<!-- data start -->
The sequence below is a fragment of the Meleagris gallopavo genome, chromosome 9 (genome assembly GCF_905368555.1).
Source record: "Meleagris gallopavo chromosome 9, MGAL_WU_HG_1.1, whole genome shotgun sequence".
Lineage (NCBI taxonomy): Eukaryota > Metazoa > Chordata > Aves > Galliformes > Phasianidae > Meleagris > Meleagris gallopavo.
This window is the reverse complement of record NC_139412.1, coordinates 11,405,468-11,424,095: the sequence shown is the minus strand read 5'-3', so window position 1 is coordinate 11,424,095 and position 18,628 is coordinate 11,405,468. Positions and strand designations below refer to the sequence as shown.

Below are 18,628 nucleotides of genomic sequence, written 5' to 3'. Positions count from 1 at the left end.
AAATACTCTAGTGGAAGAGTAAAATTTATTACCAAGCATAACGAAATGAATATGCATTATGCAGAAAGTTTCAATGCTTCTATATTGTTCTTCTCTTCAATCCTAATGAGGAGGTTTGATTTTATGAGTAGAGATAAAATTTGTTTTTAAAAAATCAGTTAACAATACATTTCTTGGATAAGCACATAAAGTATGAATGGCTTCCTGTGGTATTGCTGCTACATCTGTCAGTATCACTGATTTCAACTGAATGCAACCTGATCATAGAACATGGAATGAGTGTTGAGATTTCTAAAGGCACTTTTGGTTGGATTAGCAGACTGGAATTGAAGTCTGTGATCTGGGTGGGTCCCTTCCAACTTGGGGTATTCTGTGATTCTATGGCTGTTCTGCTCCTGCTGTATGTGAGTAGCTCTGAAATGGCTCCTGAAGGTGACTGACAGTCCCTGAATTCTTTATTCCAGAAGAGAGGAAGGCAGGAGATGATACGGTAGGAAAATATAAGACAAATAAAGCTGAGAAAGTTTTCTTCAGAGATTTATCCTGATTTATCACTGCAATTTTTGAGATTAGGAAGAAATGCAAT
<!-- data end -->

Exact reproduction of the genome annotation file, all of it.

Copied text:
The sequence below is a fragment of the Meleagris gallopavo genome, chromosome 9 (genome assembly GCF_905368555.1).
Source record: "Meleagris gallopavo chromosome 9, MGAL_WU_HG_1.1, whole genome shotgun sequence".
Lineage (NCBI taxonomy): Eukaryota > Metazoa > Chordata > Aves > Galliformes > Phasianidae > Meleagris > Meleagris gallopavo.
This window is the reverse complement of record NC_139412.1, coordinates 11,405,468-11,424,095: the sequence shown is the minus strand read 5'-3', so window position 1 is coordinate 11,424,095 and position 18,628 is coordinate 11,405,468. Positions and strand designations below refer to the sequence as shown.

Below are 18,628 nucleotides of genomic sequence, written 5' to 3'. Positions count from 1 at the left end.
AAATACTCTAGTGGAAGAGTAAAATTTATTACCAAGCATAACGAAATGAATATGCATTATGCAGAAAGTTTCAATGCTTCTATATTGTTCTTCTCTTCAATCCTAATGAGGAGGTTTGATTTTATGAGTAGAGATAAAATTTGTTTTTAAAAAATCAGTTAACAATACATTTCTTGGATAAGCACATAAAGTATGAATGGCTTCCTGTGGTATTGCTGCTACATCTGTCAGTATCACTGATTTCAACTGAATGCAACCTGATCATAGAACATGGAATGAGTGTTGAGATTTCTAAAGGCACTTTTGGTTGGATTAGCAGACTGGAATTGAAGTCTGTGATCTGGGTGGGTCCCTTCCAACTTGGGGTATTCTGTGATTCTATGGCTGTTCTGCTCCTGCTGTATGTGAGTAGCTCTGAAATGGCTCCTGAAGGTGACTGACAGTCCCTGAATTCTTTATTCCAGAAGAGAGGAAGGCAGGAGATGATACGGTAGGAAAATATAAGACAAATAAAGCTGAGAAAGTTTTCTTCAGAGATTTATCCTGATTTATCACTGCAATTTTTGAGATTAGGAAGAAATGCAAT